So You Want to Be a Children’s Poet
First, if you want to write poetry for children, you should write poetry for children. This is true regardless of how publishing works. Writing poetry for children will make you a better writer, a better children’s writer, and possibly a more introspective, smarter person. It’s all a win. However, it is worthwhile to think about how poetry and publishing connect if your goal is to be a published children’s poet. Today, there are many talented writers who write poetry for children as part or all of their writing portfolio, so the competition is fierce. That doesn’t mean there isn’t room for new voices. Publishing flourishes because of new voices. What it does mean is that children’s poetry is challenging to write and challenging to get published, but challenging is far from impossible. As writers, much of what we do is challenging.
One at a Time
First, the easiest way to sell children’s poetry is usually to sell a poem rather than a collection of poems. If you have no name recognition and no publication credits, it’s not a bad idea to accept small steps on the publishing path before trying for great strides. Poetry for children is still a frequent part of children’s magazines, and that may be the best place to begin building credits for your poetry.
I’ve also sold children’s poetry to standardized testing companies though, in that setting, the poem must include specific testable items (which can vary from test to test.). Normally when I sell poems to testing companies, I have to write the poem specifically for them because of these requirements. For example, selling poetry for testing often involves writing a very specific poetic form. For instance, I’ve been asked to write a limerick, which is a form that has a distinct rhyme scheme, line length, and pattern of meter. The poem I wrote had to be a very accurate example of that type of poem.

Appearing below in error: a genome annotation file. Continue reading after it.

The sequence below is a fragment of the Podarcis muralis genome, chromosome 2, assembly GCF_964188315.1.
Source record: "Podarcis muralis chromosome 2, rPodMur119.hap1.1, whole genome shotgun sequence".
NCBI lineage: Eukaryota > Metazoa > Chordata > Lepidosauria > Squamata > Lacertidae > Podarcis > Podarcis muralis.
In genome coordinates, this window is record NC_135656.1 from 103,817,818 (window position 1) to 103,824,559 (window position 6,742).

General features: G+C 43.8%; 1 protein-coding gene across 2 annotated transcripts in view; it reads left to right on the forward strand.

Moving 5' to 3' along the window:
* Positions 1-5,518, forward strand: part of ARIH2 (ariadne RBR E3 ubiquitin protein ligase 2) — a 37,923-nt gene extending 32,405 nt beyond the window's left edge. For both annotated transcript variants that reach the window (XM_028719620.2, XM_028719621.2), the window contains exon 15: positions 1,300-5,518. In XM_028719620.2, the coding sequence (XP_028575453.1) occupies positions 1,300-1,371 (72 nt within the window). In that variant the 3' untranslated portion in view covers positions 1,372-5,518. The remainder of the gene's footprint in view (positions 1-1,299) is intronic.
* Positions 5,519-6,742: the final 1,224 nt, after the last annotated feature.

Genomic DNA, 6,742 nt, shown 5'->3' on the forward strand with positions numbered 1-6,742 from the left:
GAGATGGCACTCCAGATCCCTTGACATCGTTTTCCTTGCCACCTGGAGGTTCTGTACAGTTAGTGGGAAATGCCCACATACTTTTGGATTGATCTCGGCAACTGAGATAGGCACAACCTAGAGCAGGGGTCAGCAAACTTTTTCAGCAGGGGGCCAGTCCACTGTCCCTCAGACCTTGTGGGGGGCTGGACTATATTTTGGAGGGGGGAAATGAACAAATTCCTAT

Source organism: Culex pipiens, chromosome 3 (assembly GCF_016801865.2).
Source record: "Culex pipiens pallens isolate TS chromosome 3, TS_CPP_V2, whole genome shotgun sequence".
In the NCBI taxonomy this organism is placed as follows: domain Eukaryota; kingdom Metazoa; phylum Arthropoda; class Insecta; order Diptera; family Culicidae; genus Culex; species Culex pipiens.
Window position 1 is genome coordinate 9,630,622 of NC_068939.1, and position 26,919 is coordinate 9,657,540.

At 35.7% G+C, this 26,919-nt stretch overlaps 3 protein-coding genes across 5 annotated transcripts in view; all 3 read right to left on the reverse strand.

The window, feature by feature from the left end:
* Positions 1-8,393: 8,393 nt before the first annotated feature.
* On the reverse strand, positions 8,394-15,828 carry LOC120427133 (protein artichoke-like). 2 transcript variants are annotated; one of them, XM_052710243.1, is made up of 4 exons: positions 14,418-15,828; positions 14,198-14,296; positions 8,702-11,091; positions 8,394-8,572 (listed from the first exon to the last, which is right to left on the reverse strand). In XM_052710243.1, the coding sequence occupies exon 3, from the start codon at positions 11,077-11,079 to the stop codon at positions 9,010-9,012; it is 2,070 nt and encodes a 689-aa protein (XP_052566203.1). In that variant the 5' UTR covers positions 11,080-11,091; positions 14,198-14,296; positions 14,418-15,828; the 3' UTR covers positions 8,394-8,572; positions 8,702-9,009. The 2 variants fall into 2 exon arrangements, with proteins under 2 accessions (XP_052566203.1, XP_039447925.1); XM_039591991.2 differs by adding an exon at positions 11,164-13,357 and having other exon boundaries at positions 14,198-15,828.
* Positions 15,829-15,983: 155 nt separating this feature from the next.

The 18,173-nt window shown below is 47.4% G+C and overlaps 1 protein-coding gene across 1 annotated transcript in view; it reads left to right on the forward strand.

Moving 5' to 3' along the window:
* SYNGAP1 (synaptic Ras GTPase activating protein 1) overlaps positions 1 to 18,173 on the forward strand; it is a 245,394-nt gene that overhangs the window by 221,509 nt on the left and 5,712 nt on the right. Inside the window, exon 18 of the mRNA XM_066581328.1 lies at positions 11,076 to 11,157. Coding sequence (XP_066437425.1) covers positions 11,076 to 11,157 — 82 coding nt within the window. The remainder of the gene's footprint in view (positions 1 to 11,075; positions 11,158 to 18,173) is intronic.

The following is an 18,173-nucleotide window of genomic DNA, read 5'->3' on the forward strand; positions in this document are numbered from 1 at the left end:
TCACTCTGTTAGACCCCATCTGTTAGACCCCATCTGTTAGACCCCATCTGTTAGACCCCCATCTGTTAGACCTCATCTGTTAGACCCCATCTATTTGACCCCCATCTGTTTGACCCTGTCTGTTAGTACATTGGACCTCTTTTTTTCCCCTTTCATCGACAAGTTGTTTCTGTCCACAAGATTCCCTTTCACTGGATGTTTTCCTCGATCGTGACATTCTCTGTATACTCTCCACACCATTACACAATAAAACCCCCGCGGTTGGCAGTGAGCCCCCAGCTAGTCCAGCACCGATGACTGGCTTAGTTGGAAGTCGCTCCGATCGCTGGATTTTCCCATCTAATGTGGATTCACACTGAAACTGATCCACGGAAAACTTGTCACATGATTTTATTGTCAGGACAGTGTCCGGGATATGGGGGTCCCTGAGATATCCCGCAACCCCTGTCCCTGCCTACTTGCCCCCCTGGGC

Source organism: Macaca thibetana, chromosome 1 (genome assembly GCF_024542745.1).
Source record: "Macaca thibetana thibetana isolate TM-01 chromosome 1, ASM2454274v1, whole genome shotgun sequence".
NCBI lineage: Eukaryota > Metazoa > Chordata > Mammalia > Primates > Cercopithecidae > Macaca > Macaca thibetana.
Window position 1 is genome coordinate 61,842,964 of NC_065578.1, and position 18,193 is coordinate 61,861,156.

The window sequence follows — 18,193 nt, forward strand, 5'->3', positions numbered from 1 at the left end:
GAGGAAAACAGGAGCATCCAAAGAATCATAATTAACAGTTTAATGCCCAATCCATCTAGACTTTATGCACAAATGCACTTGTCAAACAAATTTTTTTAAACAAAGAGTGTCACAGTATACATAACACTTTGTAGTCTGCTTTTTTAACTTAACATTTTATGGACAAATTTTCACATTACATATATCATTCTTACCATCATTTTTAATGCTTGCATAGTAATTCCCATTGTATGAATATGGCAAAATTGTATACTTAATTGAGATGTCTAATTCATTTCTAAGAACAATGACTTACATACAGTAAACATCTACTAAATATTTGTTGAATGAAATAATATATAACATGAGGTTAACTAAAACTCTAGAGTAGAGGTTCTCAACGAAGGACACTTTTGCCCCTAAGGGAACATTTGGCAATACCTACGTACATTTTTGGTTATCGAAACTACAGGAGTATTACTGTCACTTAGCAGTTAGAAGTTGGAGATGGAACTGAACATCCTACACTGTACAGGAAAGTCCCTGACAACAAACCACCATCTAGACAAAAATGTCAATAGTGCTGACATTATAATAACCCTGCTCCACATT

When I sell poetry to magazines, I usually write the poem first and then decide which magazine seems the best match for it. Keep in mind that selling children’s poetry to children’s magazines often (very often) means poetry with a specific even meter, and most of the time it will rhyme. Also, selling to children’s magazines usually means selling short poems as few magazines will consider poetry that spreads to several pages. Finally, selling children’s poetry to magazines almost always means poems for elementary-aged children, not teens. Most magazines that publish poetry for teen readers only look at poetry from teen writers.
Selling poems to children’s magazines is easier if the poem is either seasonally specific (for example, a poem about the return of birds in the spring) or a poem that shines a light on a specific cultural tradition (for example, a poem about learning to make tortillas) or a poem that teaches us something (such as a poem about how sugar spins into candy or a poem about natural spiral formations). Magazines know children love poetry, but they also like to see poetry that offers something more. Sometimes that “something more” can be making children giggle, so humorous poetry is often snapped up as long as the humor is age appropriate and never mean-spirited.
But Can I Do a Book of Poems?